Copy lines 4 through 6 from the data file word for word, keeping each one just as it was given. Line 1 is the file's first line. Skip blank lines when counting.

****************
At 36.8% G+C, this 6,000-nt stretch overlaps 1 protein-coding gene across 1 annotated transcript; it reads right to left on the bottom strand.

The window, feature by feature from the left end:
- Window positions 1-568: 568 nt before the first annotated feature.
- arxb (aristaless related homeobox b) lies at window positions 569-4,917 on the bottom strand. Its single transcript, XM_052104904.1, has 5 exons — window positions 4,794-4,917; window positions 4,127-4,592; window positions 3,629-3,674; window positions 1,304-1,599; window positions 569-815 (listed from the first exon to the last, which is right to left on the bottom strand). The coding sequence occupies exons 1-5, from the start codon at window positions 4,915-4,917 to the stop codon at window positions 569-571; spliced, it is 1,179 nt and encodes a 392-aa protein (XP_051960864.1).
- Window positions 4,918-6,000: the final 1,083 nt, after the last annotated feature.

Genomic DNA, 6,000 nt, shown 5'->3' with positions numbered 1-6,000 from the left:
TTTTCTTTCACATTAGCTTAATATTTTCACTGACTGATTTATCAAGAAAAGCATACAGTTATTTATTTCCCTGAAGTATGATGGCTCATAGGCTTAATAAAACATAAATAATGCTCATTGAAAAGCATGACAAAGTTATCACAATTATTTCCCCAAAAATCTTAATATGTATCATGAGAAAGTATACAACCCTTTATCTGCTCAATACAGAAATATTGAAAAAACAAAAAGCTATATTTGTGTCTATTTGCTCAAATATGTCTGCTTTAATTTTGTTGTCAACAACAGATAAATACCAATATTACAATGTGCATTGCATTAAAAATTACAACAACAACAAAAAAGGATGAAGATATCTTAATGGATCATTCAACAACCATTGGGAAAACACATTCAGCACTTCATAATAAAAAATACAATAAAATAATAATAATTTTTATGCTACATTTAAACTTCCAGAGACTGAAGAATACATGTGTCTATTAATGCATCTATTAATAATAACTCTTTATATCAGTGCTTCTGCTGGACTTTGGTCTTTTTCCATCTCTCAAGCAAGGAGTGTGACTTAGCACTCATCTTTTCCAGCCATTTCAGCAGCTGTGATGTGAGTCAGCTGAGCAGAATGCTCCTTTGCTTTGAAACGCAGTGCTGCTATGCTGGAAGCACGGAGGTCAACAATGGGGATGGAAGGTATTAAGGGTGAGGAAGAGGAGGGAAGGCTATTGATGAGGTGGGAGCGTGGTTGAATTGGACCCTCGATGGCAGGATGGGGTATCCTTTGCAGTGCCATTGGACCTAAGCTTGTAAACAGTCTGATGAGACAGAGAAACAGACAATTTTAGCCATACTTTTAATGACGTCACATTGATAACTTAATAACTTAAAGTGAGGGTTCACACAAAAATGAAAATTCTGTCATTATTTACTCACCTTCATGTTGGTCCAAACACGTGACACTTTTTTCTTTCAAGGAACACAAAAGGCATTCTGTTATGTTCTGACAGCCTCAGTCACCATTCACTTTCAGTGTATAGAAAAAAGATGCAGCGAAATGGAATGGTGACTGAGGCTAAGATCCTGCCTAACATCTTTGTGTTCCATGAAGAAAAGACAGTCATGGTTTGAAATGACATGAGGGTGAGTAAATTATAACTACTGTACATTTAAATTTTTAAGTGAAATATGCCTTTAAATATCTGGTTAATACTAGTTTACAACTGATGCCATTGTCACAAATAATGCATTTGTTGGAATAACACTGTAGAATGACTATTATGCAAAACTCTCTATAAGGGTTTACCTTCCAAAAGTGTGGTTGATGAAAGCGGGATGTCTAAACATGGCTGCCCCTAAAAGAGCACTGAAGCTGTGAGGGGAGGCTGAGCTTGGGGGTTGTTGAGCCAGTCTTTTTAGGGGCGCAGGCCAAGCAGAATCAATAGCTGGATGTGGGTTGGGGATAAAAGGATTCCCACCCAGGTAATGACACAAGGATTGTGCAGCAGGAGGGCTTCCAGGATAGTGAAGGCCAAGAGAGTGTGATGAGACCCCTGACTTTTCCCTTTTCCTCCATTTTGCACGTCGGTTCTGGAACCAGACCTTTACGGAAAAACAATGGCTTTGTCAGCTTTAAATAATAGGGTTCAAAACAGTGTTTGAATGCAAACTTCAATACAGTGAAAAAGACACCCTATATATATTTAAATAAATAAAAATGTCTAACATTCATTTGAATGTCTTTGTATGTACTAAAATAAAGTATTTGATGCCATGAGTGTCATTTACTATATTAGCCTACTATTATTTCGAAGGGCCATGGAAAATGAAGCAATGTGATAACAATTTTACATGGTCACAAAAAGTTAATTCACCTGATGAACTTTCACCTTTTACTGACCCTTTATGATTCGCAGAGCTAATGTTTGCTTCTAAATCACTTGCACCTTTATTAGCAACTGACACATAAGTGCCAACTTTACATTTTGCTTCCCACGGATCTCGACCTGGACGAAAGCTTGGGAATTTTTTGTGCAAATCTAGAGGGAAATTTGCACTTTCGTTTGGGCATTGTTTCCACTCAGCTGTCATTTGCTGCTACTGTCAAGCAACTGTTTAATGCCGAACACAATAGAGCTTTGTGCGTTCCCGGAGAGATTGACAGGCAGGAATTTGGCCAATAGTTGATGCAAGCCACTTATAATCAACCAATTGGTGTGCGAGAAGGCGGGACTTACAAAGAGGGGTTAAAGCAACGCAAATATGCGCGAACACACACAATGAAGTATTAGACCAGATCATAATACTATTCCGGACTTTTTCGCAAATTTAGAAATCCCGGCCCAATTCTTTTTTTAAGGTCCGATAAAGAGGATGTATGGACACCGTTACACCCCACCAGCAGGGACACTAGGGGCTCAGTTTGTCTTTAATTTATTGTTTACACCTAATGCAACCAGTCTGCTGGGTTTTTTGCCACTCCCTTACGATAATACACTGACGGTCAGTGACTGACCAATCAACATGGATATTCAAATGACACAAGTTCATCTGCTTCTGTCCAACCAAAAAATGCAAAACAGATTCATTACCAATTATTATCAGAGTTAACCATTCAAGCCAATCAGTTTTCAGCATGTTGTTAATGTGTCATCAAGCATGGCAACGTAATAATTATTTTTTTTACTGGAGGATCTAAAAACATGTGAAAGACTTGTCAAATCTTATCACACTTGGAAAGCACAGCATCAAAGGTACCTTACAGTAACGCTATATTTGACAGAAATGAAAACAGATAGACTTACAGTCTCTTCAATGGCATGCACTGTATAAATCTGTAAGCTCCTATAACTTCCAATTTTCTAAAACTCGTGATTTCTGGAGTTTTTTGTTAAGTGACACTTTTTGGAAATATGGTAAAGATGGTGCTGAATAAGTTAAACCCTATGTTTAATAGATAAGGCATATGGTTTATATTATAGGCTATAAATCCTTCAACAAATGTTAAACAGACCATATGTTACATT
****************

- arxb (aristaless related homeobox b) lies at window positions 569-4,917 on the bottom strand. Its single transcript, XM_052104904.1, has 5 exons — window positions 4,794-4,917; window positions 4,127-4,592; window positions 3,629-3,674; window positions 1,304-1,599; window positions 569-815 (listed from the first exon to the last, which is right to left on the bottom strand). The coding sequence occupies exons 1-5, from the start codon at window positions 4,915-4,917 to the stop codon at window positions 569-571; spliced, it is 1,179 nt and encodes a 392-aa protein (XP_051960864.1).
- Window positions 4,918-6,000: the final 1,083 nt, after the last annotated feature.

Genomic DNA, 6,000 nt, shown 5'->3' with positions numbered 1-6,000 from the left: